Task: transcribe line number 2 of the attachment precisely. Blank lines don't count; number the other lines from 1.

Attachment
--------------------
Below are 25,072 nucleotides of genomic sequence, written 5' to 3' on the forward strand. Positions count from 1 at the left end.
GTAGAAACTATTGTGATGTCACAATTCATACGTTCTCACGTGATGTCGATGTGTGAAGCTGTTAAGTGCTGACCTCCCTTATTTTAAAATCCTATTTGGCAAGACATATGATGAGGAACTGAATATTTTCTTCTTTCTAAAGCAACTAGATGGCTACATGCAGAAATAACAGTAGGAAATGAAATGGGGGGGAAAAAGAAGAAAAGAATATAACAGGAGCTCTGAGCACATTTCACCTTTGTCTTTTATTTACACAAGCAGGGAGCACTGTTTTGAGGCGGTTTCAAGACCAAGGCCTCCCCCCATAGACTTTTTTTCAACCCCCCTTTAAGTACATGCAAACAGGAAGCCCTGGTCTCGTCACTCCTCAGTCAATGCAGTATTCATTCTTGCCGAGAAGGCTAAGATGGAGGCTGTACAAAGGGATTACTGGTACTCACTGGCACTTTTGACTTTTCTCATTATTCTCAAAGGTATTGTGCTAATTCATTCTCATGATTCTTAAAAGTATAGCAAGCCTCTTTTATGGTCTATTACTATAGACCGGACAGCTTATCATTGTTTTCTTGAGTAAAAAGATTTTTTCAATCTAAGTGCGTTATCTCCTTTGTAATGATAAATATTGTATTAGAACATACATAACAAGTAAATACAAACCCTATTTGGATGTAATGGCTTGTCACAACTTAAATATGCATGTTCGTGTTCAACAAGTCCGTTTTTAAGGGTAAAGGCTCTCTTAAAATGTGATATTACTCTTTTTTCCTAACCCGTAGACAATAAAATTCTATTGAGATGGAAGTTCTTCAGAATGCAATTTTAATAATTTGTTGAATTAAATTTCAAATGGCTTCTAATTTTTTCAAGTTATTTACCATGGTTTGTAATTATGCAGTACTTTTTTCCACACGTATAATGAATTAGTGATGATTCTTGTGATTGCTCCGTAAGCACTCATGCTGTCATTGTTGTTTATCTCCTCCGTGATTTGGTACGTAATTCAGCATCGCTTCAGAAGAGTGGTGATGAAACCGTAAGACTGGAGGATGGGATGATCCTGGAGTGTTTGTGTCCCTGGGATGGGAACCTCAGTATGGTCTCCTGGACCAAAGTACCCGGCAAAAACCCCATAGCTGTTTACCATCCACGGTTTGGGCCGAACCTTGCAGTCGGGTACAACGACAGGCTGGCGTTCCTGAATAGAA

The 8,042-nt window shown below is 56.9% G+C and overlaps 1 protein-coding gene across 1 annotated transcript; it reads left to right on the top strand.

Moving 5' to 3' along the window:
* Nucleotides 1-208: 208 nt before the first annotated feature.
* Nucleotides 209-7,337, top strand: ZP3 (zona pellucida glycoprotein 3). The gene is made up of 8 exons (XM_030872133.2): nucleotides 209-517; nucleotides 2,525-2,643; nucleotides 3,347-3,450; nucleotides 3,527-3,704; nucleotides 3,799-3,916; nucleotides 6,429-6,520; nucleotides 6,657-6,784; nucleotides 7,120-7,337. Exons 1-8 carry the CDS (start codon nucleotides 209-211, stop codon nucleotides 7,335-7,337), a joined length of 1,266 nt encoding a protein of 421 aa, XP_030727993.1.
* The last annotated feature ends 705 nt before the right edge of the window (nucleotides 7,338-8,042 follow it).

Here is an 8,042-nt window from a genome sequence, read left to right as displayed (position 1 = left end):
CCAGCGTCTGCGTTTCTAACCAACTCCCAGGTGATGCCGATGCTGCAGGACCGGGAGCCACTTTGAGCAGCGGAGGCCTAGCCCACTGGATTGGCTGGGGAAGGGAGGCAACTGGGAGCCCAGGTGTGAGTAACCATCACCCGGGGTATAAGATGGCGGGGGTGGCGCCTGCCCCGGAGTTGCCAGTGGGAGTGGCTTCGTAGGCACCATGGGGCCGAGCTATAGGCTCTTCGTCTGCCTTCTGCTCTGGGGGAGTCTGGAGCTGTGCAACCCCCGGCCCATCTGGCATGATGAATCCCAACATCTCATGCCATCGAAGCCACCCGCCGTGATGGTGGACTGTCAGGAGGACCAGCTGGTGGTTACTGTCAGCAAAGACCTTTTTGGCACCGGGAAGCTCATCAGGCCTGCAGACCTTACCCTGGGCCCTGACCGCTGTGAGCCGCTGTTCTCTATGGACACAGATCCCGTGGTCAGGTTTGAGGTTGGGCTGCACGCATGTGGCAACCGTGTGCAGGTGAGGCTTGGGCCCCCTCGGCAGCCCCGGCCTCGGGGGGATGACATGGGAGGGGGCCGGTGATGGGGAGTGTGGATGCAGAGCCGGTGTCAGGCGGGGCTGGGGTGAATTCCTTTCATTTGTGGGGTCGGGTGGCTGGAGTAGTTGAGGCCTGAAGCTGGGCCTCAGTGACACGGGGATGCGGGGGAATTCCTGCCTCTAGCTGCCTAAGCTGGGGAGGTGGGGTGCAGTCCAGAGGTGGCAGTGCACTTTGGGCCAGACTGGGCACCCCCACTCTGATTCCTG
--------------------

GTAGAAACTATTGTGATGTCACAATTCATACGTTCTCACGTGATGTCGATGTGTGAAGCTGTTAAGTGCTGACCTCCCTTATTTTAAAATCCTATTTGGCAAGACATATGATGAGGAACTGAATATTTTCTTCTTTCTAAAGCAACTAGATGGCTACATGCAGAAATAACAGTAGGAAATGAAATGGGGGGGAAAAAGAAGAAAAGAATATAACAGGAGCTCTGAGCACATTTCACCTTTGTCTTTTATTTACACAAGCAGGGAGCACTGTTTTGAGGCGGTTTCAAGACCAAGGCCTCCCCCCATAGACTTTTTTTCAACCCCCCTTTAAGTACATGCAAACAGGAAGCCCTGGTCTCGTCACTCCTCAGTCAATGCAGTATTCATTCTTGCCGAGAAGGCTAAGATGGAGGCTGTACAAAGGGATTACTGGTACTCACTGGCACTTTTGACTTTTCTCATTATTCTCAAAGGTATTGTGCTAATTCATTCTCATGATTCTTAAAAGTATAGCAAGCCTCTTTTATGGTCTATTACTATAGACCGGACAGCTTATCATTGTTTTCTTGAGTAAAAAGATTTTTTCAATCTAAGTGCGTTATCTCCTTTGTAATGATAAATATTGTATTAGAACATACATAACAAGTAAATACAAACCCTATTTGGATGTAATGGCTTGTCACAACTTAAATATGCATGTTCGTGTTCAACAAGTCCGTTTTTAAGGGTAAAGGCTCTCTTAAAATGTGATATTACTCTTTTTTCCTAACCCGTAGACAATAAAATTCTATTGAGATGGAAGTTCTTCAGAATGCAATTTTAATAATTTGTTGAATTAAATTTCAAATGGCTTCTAATTTTTTCAAGTTATTTACCATGGTTTGTAATTATGCAGTACTTTTTTCCACACGTATAATGAATTAGTGATGATTCTTGTGATTGCTCCGTAAGCACTCATGCTGTCATTGTTGTTTATCTCCTCCGTGATTTGGTACGTAATTCAGCATCGCTTCAGAAGAGTGGTGATGAAACCGTAAGACTGGAGGATGGGATGATCCTGGAGTGTTTGTGTCCCTGGGATGGGAACCTCAGTATGGTCTCCTGGACCAAAGTACCCGGCAAAAACCCCATAGCTGTTTACCATCCACGGTTTGGGCCGAACCTTGCAGTCGGGTACAACGACAGGCTGGCGTTCCTGAATAGAA